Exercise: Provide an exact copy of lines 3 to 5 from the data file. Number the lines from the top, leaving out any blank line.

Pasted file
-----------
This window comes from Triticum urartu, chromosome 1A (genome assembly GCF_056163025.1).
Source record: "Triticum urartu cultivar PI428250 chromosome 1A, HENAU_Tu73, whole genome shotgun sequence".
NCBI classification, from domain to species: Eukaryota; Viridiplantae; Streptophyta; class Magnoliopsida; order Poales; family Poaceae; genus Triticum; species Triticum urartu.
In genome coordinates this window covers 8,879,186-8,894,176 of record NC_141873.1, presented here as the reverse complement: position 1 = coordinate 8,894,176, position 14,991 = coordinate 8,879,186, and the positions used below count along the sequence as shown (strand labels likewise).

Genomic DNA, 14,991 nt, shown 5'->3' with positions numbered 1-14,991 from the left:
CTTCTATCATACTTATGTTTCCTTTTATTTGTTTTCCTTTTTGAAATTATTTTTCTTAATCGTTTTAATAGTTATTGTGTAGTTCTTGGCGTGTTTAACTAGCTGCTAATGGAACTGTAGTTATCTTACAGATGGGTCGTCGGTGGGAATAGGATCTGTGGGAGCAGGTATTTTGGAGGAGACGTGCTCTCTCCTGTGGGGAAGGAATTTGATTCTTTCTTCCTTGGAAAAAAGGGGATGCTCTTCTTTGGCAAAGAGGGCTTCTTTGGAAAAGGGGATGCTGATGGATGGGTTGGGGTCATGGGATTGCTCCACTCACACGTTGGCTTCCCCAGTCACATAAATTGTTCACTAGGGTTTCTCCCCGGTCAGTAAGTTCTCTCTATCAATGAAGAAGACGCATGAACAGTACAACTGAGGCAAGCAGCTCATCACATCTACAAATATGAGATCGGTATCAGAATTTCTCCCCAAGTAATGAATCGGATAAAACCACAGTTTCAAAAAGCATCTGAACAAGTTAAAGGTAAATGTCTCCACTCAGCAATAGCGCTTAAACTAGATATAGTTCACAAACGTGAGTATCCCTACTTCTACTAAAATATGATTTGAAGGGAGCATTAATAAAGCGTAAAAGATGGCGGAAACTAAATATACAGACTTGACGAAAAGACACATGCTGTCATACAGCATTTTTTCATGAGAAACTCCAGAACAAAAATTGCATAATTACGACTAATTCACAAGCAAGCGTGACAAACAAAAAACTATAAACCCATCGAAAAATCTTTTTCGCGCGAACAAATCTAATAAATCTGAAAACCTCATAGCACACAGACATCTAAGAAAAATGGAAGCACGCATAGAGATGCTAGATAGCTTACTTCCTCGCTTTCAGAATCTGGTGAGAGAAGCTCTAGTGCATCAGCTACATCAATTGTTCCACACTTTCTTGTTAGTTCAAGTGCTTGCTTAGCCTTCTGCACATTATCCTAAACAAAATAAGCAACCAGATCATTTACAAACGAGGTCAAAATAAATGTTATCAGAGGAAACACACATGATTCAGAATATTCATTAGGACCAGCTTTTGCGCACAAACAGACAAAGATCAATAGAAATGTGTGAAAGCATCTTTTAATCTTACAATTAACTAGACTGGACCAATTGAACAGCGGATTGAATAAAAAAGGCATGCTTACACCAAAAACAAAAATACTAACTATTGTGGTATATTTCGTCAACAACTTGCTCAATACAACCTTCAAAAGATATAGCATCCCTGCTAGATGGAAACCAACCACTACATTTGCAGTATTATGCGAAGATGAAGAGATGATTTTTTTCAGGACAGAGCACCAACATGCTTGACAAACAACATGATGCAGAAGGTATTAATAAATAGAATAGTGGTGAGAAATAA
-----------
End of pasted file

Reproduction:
NCBI classification, from domain to species: Eukaryota; Viridiplantae; Streptophyta; class Magnoliopsida; order Poales; family Poaceae; genus Triticum; species Triticum urartu.
In genome coordinates this window covers 8,879,186-8,894,176 of record NC_141873.1, presented here as the reverse complement: position 1 = coordinate 8,894,176, position 14,991 = coordinate 8,879,186, and the positions used below count along the sequence as shown (strand labels likewise).

Genomic DNA, 14,991 nt, shown 5'->3' with positions numbered 1-14,991 from the left: